Research Article: An APE1 inhibitor reveals critical roles of the redox function of APE1 in KSHV replication and pathogenic phenotypes

Date Published: April 5, 2017

Publisher: Public Library of Science

Author(s): Canrong Zhong, Mengyang Xu, Yan Wang, Jun Xu, Yan Yuan, Lindsey Hutt-Fletcher.

http://doi.org/10.1371/journal.ppat.1006289

Abstract

APE1 is a multifunctional protein with a DNA base excision repair function in its C-terminal domain and a redox activity in its N-terminal domain. The redox function of APE1 converts certain transcription factors from inactive oxidized to active reduced forms. Given that among the APE1-regulated transcription factors many are critical for KSHV replication and pathogenesis, we investigated whether inhibition of APE1 redox function blocks KSHV replication and Kaposi’s sarcoma (KS) phenotypes. With an shRNA-mediated silencing approach and a known APE-1 redox inhibitor, we demonstrated that APE1 redox function is indeed required for KSHV replication as well as KSHV-induced angiogenesis, validating APE1 as a therapeutic target for KSHV-associated diseases. A ligand-based virtual screening yielded a small molecular compound, C10, which is proven to bind to APE1. C10 exhibits low cytotoxicity but efficiently inhibits KSHV lytic replication (EC50 of 0.16 μM and selective index of 165) and KSHV-mediated pathogenic phenotypes including cytokine production, angiogenesis and cell invasion, demonstrating its potential to become an effective drug for treatment of KS.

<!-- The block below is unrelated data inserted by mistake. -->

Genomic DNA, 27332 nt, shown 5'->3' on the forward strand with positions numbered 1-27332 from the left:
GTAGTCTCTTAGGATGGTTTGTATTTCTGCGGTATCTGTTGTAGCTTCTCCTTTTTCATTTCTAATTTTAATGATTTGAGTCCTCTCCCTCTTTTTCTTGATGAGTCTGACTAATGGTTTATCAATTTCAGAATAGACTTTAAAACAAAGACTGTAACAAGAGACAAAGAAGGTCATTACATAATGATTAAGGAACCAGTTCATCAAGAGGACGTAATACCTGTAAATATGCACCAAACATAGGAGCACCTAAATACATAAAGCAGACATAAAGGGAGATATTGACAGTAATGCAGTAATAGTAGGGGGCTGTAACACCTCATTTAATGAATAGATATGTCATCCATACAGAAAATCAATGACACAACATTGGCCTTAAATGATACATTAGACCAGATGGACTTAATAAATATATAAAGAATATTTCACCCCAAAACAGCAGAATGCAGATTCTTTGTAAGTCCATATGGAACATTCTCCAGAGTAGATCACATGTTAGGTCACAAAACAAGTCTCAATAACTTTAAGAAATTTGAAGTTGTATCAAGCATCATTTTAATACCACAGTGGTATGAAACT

Partial Text

Kaposi’s sarcoma-associated herpesvirus (KSHV), also termed human herpesvirus type 8 (HHV8), is a member of the γ-herpesviridae subfamily. This virus has been proven to be the etiological agent of Kaposi’s sarcoma (KS) [1]. Almost 100% of KS lesions, regardless of their source or clinic subtype (i.e., classic, AIDS-associated, African endemic, and post transplant KS), are infected with KSHV. KS is the most common malignancy associated with HIV-infection. About 20% of AIDS patients develop KS with most of them (60%) manifesting with oral lesions [2]. Additionally, KSHV is also associated with two lymphoproliferative diseases, namely primary effusion lymphoma (PEL) [3] and multicentric Castleman’s disease (MCD) [4]. Currently there is no definitive cure for KS and other KSHV-associate diseases.

In the current study, we validated APE1 as an effective target for blocking KSHV replication and treating KS and other KSHV-associated malignancies. This study revealed crucial roles of APE1 in KSHV lytic replication, as well as in the development of KS pathogenic features such as cytokine production, angiogenesis and cell invasion. Furthermore, a novel compound was identified that binds to APE1 and blocks its redox function, thereby exhibiting antiviral activity against KSHV and KS pathogenic feature development. The salient features and implication of these findings are as follows.

 

Source:

http://doi.org/10.1371/journal.ppat.1006289

 

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